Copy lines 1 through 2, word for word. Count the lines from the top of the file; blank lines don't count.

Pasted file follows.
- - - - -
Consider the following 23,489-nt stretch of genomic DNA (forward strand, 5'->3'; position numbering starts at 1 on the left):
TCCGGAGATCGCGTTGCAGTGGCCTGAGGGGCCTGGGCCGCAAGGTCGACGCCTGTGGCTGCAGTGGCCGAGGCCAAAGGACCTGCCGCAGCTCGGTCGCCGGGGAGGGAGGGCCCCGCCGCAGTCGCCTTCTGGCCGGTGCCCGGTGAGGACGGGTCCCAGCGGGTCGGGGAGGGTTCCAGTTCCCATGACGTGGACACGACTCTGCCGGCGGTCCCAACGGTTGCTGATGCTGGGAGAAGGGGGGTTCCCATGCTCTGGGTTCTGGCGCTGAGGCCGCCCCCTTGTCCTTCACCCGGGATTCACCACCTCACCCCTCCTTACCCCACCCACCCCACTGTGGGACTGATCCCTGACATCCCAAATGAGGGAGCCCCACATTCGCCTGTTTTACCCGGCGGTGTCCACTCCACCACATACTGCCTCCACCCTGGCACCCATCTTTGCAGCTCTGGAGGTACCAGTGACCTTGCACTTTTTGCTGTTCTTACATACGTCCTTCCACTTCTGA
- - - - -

Consider the following 23,489-nt stretch of genomic DNA (forward strand, 5'->3'; position numbering starts at 1 on the left):
TCCGGAGATCGCGTTGCAGTGGCCTGAGGGGCCTGGGCCGCAAGGTCGACGCCTGTGGCTGCAGTGGCCGAGGCCAAAGGACCTGCCGCAGCTCGGTCGCCGGGGAGGGAGGGCCCCGCCGCAGTCGCCTTCTGGCCGGTGCCCGGTGAGGACGGGTCCCAGCGGGTCGGGGAGGGTTCCAGTTCCCATGACGTGGACACGACTCTGCCGGCGGTCCCAACGGTTGCTGATGCTGGGAGAAGGGGGGTTCCCATGCTCTGGGTTCTGGCGCTGAGGCCGCCCCCTTGTCCTTCACCCGGGATTCACCACCTCACCCCTCCTTACCCCACCCACCCCACTGTGGGACTGATCCCTGACATCCCAAATGAGGGAGCCCCACATTCGCCTGTTTTACCCGGCGGTGTCCACTCCACCACATACTGCCTCCACCCTGGCACCCATCTTTGCAGCTCTGGAGGTACCAGTGACCTTGCACTTTTTGCTGTTCTTACATACGTCCTTCCACTTCTGA